de Silva LA, et al. High prevalence of orofacial complaints in patients with fibromyalgia: a case-control study. Oral Surgery, Oral Medicine, Oral Pathology, Oral Radiology, and Endodontology 2012; 114(5):e29-34. doi: 10.1016/j.oooo.2012.04.001.

Stoopler ET. Orofacial Pain and Fibromyalgia: What’s the Connection? Medscape Today News. November 16, 2012. Accessed November 28, 2012.

Few Children Wear Bike Helmets, But Brain Injury Education Can Help

Brain injury education can significantly boost helmet use among children, according to a new study from the Georgia Health Sciences University.

Only 1 in 4 children wear a helmet while riding their bikes, and that number is even lower among teens, according to the Centers for Disease Control and Prevention. Meanwhile brain injury is the leading cause of disability and death in bicycle accidents.

Another recent study of pediatric brain injuries found that wearing a helmet can reduce the acceleration of the skull in accident by 87%.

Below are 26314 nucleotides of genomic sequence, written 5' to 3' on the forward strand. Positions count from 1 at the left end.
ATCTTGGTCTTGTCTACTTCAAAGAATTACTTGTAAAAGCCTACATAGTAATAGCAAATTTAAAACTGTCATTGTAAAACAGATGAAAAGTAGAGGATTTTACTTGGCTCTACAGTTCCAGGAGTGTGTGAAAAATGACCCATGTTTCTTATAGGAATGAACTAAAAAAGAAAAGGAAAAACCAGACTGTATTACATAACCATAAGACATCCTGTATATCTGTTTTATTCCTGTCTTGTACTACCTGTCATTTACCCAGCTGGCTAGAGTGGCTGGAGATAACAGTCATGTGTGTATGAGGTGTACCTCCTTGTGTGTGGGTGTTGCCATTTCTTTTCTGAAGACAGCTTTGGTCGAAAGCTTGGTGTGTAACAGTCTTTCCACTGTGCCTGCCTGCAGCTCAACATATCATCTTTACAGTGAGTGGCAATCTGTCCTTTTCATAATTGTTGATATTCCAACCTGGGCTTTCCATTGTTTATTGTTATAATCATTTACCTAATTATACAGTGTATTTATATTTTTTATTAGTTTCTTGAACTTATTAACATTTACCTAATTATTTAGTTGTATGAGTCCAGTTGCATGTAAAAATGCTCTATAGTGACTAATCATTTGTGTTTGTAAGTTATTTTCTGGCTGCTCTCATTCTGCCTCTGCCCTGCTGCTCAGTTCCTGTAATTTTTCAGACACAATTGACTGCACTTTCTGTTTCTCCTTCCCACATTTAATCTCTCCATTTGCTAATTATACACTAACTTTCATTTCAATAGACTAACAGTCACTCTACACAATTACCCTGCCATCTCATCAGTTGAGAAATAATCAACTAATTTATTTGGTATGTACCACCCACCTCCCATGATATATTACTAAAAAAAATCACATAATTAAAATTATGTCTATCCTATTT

This latest research from Georgia Health Sciences University suggests that safety education could play a role in preventing brain injuries in children.

Vets with Brain Injuries Deserve Purple Hearts, Advocates Argue

As combat operations continue to wind down in Afghanistan, advocates argue that soldiers returning home with traumatic brain injuries deserve to be awarded Purple Hearts. The signature wound of war is invisible to the naked eye yet it leaves dramatic traces on the lives of soldiers. In a recent editorial in The Oregonian, Elizabeth Hoyde tells a striking story of her own struggle with brain injury and explains why veterans deserve to be recognized for their sacrifice.

Efforts to recognize the sacrifice of soldiers with TBIs were well underway in September when the Army awarded Purple Hearts to almost 1,000 soldiers with traumatic brain injuries.

Even Mild Concussions Harm Brain’s Resting Mode